For 12 years (1974 to 1986), Mark Moseley was the place kicker for the Washington Redskins (now Commanders). During that time, he led the NFL in field goals four times and is the all-time leading scorer for the Redskins.
Why would we start an editorial on Ocracoke with this sports item? After Moseley left, the team struggled with finding a good place kicker. The fans took for granted that when Moseley went onto the field there would be three more points in the bank, and many appreciated him only when he was gone.
Many businesses, organizations and governmental offices have had individuals who quietly excel at what they do and only after they left was their importance realized.
Ocracoke is a small community where, if you live here, almost “everyone knows your name.” Every year, people move here, and they all have an opportunity to contribute to the community.
And each year some leave the island.
This year, some longtime islanders who have departed are Dick and Janey Jacoby and Marcy Brenner and Lou Castro, who are the musical duo called Coyote.
These four individuals have made major contributions to the community.
Marcy and Lou are not only great performers, but they also have provided music lessons, workshops and opportunities for islanders to perform in front of others.
In winter months, they hosted cozy music and literary events in the former Coyote Den at the Community Square.
Dick and Janey retired from their jobs and moved here from northern Virginia in the 1990s. Since then, they provided thousands of hours of community service, particularly for the Ocracoke Volunteer Fire Department.
These days, documentation requirements for volunteer fire departments are so complex the work the Jacobys did for many years might be a paid position elsewhere.
Also soon leaving Hyde County is Stephen Basnight, the Hyde County Schools superintendent since the fall of 2018.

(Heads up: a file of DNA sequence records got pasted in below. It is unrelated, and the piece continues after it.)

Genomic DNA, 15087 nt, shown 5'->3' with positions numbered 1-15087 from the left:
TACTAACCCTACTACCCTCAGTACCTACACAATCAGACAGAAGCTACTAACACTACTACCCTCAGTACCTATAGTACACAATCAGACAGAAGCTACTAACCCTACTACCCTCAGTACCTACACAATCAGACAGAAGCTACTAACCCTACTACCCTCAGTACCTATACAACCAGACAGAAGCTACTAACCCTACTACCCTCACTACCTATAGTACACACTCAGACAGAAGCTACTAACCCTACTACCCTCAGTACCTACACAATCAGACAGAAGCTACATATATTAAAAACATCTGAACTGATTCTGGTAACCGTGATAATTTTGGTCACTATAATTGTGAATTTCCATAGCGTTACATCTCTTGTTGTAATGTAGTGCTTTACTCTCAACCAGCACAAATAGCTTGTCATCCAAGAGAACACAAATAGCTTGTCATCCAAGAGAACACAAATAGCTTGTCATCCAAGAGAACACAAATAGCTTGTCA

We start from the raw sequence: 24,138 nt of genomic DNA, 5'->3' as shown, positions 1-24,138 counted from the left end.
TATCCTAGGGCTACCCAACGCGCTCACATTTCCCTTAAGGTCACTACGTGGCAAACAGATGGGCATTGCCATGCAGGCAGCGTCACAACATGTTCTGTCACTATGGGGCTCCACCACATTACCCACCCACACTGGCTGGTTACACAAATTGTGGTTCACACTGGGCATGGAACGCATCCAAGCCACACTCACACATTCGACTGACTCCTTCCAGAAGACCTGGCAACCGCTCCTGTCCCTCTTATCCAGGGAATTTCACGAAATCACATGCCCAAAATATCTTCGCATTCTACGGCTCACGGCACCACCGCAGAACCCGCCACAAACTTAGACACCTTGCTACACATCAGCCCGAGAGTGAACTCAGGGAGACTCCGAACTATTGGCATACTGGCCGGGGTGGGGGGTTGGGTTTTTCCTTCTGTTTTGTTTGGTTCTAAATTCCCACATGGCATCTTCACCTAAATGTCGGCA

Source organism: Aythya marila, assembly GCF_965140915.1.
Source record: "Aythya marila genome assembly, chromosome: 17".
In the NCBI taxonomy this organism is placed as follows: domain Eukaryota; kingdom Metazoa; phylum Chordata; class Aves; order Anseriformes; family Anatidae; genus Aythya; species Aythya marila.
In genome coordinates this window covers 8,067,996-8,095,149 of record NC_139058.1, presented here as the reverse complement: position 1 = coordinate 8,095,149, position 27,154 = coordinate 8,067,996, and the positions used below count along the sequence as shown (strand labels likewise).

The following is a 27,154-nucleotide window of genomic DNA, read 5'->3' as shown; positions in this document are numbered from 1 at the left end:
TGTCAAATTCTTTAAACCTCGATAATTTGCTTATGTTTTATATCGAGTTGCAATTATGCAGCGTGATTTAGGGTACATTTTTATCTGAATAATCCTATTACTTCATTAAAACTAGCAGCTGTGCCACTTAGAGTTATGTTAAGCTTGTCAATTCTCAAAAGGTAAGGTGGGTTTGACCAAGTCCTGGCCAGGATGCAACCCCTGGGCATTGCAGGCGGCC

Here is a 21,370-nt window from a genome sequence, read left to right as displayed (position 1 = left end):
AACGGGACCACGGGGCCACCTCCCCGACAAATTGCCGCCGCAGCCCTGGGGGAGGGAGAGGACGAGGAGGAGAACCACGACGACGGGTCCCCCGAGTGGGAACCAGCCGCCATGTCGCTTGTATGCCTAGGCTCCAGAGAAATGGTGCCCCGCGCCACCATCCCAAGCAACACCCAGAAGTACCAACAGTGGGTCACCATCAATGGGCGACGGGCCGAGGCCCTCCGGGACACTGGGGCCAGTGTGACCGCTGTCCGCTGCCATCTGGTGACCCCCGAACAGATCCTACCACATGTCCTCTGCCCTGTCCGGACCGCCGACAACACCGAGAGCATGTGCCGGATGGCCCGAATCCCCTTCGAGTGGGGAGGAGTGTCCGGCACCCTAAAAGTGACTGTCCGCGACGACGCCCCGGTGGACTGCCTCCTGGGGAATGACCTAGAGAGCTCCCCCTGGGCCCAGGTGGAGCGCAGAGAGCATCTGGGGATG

Basnight has been a crucial component of island life having done so much for this school system in the few years he was at the helm.
Islander Bill Jones, who died unexpectedly Jan. 28 after a fall on the island was an active volunteer in the community.
Bill also helped proofread the Ocracoke Observer and was our friend. We mourn his loss. For his many talents, his wit and cheerful disposition, we are grateful to have had his help and extend our deepest sympathy to his wife, Lida, and their family.
Expertise like that found in Steve, Marcy and Lou, the Jacobys and Bill are needed on Ocracoke, a unique place that has no formal government except that of the county government, the seat of which is 23 miles away across the Pamlico Sound.
The community relies on volunteers to serve on the various nonprofit boards and to perform their work. Only a few have paid staff, yet semi-professional and professional skills are needed here.
This is manifested in the continued search for administrative help by the Ocracoke Preservation Society (now filled) and the Ocracoke Tourism Development Authority, to name two. (See job postings in Classifieds.)
Long ago, we heard that serving on nonprofit boards requires the three Ws (different from the COVID-19 pandemic three Ws), and those are “Work, wealth and wit.”
We encourage others to offer their “three Ws”–in whatever amount or combination–to any of the organizations that make Ocracoke such an interesting and unique place to live.
Everyone has many new chapters throughout their lifetime, and we thank Steve, Marcy and Lou and Dick and Janey for their chapters spent here and wish them well in their new ventures.